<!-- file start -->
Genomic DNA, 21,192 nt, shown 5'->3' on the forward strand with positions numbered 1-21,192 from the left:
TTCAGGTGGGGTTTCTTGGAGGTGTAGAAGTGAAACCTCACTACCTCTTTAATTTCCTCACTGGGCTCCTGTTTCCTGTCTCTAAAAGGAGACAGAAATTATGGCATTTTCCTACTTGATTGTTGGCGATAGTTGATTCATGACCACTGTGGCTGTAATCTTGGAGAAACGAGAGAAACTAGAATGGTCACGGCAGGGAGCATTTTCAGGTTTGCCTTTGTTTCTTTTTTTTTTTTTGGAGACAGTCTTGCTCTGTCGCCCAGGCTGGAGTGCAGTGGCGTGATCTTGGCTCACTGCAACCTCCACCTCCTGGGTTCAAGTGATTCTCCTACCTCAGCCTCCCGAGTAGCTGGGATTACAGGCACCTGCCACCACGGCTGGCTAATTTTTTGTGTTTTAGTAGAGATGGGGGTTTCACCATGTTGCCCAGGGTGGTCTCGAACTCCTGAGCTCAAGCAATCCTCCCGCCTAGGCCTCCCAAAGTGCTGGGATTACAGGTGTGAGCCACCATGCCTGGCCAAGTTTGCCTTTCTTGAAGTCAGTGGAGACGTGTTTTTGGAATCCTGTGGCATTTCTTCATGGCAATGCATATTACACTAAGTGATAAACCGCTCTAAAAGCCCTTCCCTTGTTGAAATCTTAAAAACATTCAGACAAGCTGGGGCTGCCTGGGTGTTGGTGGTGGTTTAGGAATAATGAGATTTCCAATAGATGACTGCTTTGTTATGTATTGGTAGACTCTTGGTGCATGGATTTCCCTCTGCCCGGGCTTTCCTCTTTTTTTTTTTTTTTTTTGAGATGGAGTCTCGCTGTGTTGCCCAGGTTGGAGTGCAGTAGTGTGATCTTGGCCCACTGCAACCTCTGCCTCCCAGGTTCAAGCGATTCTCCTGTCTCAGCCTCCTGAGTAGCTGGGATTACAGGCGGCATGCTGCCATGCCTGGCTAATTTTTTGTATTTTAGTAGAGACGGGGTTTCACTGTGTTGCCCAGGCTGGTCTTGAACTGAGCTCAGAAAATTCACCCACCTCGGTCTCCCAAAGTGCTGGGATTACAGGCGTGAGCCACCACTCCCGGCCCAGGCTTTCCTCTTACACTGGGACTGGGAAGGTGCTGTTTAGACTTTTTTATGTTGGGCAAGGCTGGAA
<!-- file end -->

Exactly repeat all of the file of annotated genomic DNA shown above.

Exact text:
Genomic DNA, 21,192 nt, shown 5'->3' on the forward strand with positions numbered 1-21,192 from the left:
TTCAGGTGGGGTTTCTTGGAGGTGTAGAAGTGAAACCTCACTACCTCTTTAATTTCCTCACTGGGCTCCTGTTTCCTGTCTCTAAAAGGAGACAGAAATTATGGCATTTTCCTACTTGATTGTTGGCGATAGTTGATTCATGACCACTGTGGCTGTAATCTTGGAGAAACGAGAGAAACTAGAATGGTCACGGCAGGGAGCATTTTCAGGTTTGCCTTTGTTTCTTTTTTTTTTTTTGGAGACAGTCTTGCTCTGTCGCCCAGGCTGGAGTGCAGTGGCGTGATCTTGGCTCACTGCAACCTCCACCTCCTGGGTTCAAGTGATTCTCCTACCTCAGCCTCCCGAGTAGCTGGGATTACAGGCACCTGCCACCACGGCTGGCTAATTTTTTGTGTTTTAGTAGAGATGGGGGTTTCACCATGTTGCCCAGGGTGGTCTCGAACTCCTGAGCTCAAGCAATCCTCCCGCCTAGGCCTCCCAAAGTGCTGGGATTACAGGTGTGAGCCACCATGCCTGGCCAAGTTTGCCTTTCTTGAAGTCAGTGGAGACGTGTTTTTGGAATCCTGTGGCATTTCTTCATGGCAATGCATATTACACTAAGTGATAAACCGCTCTAAAAGCCCTTCCCTTGTTGAAATCTTAAAAACATTCAGACAAGCTGGGGCTGCCTGGGTGTTGGTGGTGGTTTAGGAATAATGAGATTTCCAATAGATGACTGCTTTGTTATGTATTGGTAGACTCTTGGTGCATGGATTTCCCTCTGCCCGGGCTTTCCTCTTTTTTTTTTTTTTTTTTGAGATGGAGTCTCGCTGTGTTGCCCAGGTTGGAGTGCAGTAGTGTGATCTTGGCCCACTGCAACCTCTGCCTCCCAGGTTCAAGCGATTCTCCTGTCTCAGCCTCCTGAGTAGCTGGGATTACAGGCGGCATGCTGCCATGCCTGGCTAATTTTTTGTATTTTAGTAGAGACGGGGTTTCACTGTGTTGCCCAGGCTGGTCTTGAACTGAGCTCAGAAAATTCACCCACCTCGGTCTCCCAAAGTGCTGGGATTACAGGCGTGAGCCACCACTCCCGGCCCAGGCTTTCCTCTTACACTGGGACTGGGAAGGTGCTGTTTAGACTTTTTTATGTTGGGCAAGGCTGGAA